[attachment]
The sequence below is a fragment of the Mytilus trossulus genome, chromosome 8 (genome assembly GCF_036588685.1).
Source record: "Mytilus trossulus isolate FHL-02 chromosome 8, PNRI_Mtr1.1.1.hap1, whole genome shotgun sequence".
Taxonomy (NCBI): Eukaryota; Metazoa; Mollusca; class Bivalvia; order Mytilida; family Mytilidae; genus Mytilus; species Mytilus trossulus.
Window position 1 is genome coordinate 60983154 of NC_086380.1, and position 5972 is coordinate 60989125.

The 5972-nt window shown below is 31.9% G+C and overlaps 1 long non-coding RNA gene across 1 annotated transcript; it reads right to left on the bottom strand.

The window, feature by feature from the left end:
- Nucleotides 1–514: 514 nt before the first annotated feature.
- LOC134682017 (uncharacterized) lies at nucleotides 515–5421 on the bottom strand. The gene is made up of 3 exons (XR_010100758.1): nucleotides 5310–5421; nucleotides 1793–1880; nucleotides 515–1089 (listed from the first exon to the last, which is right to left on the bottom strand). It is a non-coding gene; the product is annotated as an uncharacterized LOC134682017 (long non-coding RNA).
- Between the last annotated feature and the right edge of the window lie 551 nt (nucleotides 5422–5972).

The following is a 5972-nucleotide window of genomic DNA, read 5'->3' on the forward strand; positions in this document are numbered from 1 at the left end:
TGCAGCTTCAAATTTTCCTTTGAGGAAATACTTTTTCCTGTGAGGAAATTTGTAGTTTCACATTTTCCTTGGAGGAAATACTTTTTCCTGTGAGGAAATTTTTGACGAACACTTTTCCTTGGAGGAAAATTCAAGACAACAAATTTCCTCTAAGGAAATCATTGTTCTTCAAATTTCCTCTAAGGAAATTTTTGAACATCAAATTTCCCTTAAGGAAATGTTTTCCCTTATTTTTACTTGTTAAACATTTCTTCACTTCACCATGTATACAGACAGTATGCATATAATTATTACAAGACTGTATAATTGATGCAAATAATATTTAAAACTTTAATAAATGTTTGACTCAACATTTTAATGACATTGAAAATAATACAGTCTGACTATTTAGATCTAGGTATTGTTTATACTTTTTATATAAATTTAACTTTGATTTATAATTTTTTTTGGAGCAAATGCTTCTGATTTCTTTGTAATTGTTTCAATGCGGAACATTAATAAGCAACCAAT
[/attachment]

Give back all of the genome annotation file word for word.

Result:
The sequence below is a fragment of the Mytilus trossulus genome, chromosome 8 (genome assembly GCF_036588685.1).
Source record: "Mytilus trossulus isolate FHL-02 chromosome 8, PNRI_Mtr1.1.1.hap1, whole genome shotgun sequence".
Taxonomy (NCBI): Eukaryota; Metazoa; Mollusca; class Bivalvia; order Mytilida; family Mytilidae; genus Mytilus; species Mytilus trossulus.
Window position 1 is genome coordinate 60983154 of NC_086380.1, and position 5972 is coordinate 60989125.

The 5972-nt window shown below is 31.9% G+C and overlaps 1 long non-coding RNA gene across 1 annotated transcript; it reads right to left on the bottom strand.

The window, feature by feature from the left end:
- Nucleotides 1–514: 514 nt before the first annotated feature.
- LOC134682017 (uncharacterized) lies at nucleotides 515–5421 on the bottom strand. The gene is made up of 3 exons (XR_010100758.1): nucleotides 5310–5421; nucleotides 1793–1880; nucleotides 515–1089 (listed from the first exon to the last, which is right to left on the bottom strand). It is a non-coding gene; the product is annotated as an uncharacterized LOC134682017 (long non-coding RNA).
- Between the last annotated feature and the right edge of the window lie 551 nt (nucleotides 5422–5972).

The following is a 5972-nucleotide window of genomic DNA, read 5'->3' on the forward strand; positions in this document are numbered from 1 at the left end:
TGCAGCTTCAAATTTTCCTTTGAGGAAATACTTTTTCCTGTGAGGAAATTTGTAGTTTCACATTTTCCTTGGAGGAAATACTTTTTCCTGTGAGGAAATTTTTGACGAACACTTTTCCTTGGAGGAAAATTCAAGACAACAAATTTCCTCTAAGGAAATCATTGTTCTTCAAATTTCCTCTAAGGAAATTTTTGAACATCAAATTTCCCTTAAGGAAATGTTTTCCCTTATTTTTACTTGTTAAACATTTCTTCACTTCACCATGTATACAGACAGTATGCATATAATTATTACAAGACTGTATAATTGATGCAAATAATATTTAAAACTTTAATAAATGTTTGACTCAACATTTTAATGACATTGAAAATAATACAGTCTGACTATTTAGATCTAGGTATTGTTTATACTTTTTATATAAATTTAACTTTGATTTATAATTTTTTTTGGAGCAAATGCTTCTGATTTCTTTGTAATTGTTTCAATGCGGAACATTAATAAGCAACCAAT